But the effects of uncontrolled climate change could be devastating, Mr Stern says in a report pitched at policymakers who gather next month to discuss extending Kyoto. "He will talk a lot in that report about the scale and urgency of what's required," said John Ashton, special representative for climate change at the British foreign office. "We are all (including Britain, Europe) going to have to do an awful lot better. There is no government which has in place the policies that will eat into this at the scale and with the urgency necessary at the moment," he said.

A scientific consensus is emerging that global greenhouse gas emissions, except from food production, will have to shrink to near-zero by mid-century, said Mr Ashton - requiring a huge leap given that emissions are rising in the European Union. "We need to get very close to a zero carbon global energy economy. This is the biggest structural shift in the way the global economy works that has ever been attempted by humanity, it's an enormous demand of any economy."

Mr Stern will stress that taking action on climate change offers benefits, given that a major way to cut greenhouse gas emissions is by burning fossil fuels more efficiently, offering huge cost-savings. To drive the necessary energy investment changes he will call for a global carbon price, whether through carbon taxes or carbon markets - affixing a clear cost to pollution.

This would build on rather isolated existing carbon markets, such as in the European Union and among countries that have ratified the Kyoto Protocol, and mooted markets in California and other US states. "We'll need to develop deep and liquid carbon markets," said a Treasury source. "The combination of price and trading schemes will be central to drive financial flows (investment in emissions cuts)."

Carbon markets set an overall cap on emissions of greenhouse gases but allow companies or countries to trade rights to emit. The idea is that businesses and countries that can cut emissions cheaply will over-achieve and sell their surplus rights to emit to others, cutting the overall cost of cuts. Mr Stern wants an expansion of carbon trading between rich and poor countries under Kyoto.

Britain has raised the alarm on climate change in the run-up to Mr Stern's review. Prime Minister Tony Blair and his Dutch counterpart Jan Peter Balkenende said last week the world had just 10 to 15 years to take steps to avoid catastrophe.



Scientists have discovered why some people's brains are particularly vulnerable to food advertising and product packaging, putting them at risk of overeating and becoming overweight. The research provides fresh insight into one of the neurobiological factors underlying obesity by showing how some people are more attracted to the prospect of being rewarded with tasty food than others. The findings from a group of scientists at the Medical Research Council's Cognition and Brain Sciences Unit in Cambridge led by Andy Calder and Andrew Lawrence are published in the Journal of Neuroscience.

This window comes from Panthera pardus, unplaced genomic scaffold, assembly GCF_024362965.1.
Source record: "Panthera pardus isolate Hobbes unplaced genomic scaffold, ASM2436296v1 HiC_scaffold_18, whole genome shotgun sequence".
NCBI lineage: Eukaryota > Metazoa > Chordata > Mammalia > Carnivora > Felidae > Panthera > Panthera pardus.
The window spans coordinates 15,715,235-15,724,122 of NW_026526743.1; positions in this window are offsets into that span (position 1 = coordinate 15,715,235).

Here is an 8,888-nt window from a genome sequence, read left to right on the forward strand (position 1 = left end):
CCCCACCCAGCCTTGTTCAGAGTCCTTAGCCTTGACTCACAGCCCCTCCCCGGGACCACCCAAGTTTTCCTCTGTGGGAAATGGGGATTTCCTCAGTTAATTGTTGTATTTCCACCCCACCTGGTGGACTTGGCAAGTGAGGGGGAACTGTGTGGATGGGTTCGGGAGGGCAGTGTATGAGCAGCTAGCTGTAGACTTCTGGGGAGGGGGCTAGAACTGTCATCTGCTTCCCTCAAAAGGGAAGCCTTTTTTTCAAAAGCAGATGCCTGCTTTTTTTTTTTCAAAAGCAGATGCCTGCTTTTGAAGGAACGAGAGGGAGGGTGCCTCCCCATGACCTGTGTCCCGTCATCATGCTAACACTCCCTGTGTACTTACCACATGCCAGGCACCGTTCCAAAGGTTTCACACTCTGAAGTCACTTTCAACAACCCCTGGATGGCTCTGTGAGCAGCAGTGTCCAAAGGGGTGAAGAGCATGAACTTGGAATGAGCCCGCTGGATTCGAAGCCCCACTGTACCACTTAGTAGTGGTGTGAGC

Different people have higher or lower reward sensitivity, a personality trait that reflects a general desire to pursue rewarding or pleasurable experiences. The research shows that individuals with higher reward sensitivity, show increased activity in the parts of the brain implicated in motivation or reward when simply looking at pictures of appetizing food.

Previous research has shown that people with high reward sensitivity have stronger food cravings and are more likely to be overweight, but until now, the biological basis of this effect was unknown. This new research identifies how this relationship operates in the human brain, resulting in greater susceptibility to food advertising.

The study used the latest technology in brain imaging. The researchers showed people pictures of highly appetizing foods (e.g. chocolate cakes), bland foods (e.g. broccoli), and disgusting foods (e.g. rotten meat) while measuring brain activity using an fMRI scanner. After testing, the study participants completed a questionnaire that assessed their general desire to pursue rewarding items or goals. The results showed that the participant's scores on the reward sensitivity questionnaire predicted the extent to which the appetizing food images activated their brain's reward network.

"Previous studies in this area have assumed that brain activation patterns are similar in all healthy individuals. But the new findings demonstrate that even in healthy individuals some peoples' brain reward centers are more sensitive to appetizing food cues. This helps explain why some individuals are more vulnerable to developing certain disorders like binge-eating," said Dr John Beaver, lead author of the study. "This is particularly pertinent in understanding the rapidly increasing prevalence of obesity, as people are constantly bombarded with images of appetizing food items in order to promote food intake through television advertising, vending machines, or product packaging."

According to Dr Beaver the findings may also have broader implications for understanding vulnerability to multiple forms of addiction and compulsive behaviors.

"Research demonstrates that an individual's reward sensitivity may also relate to their vulnerability to substance abuse, and the brain network we have identified is hyper-responsive to drug cues in addicts," he said.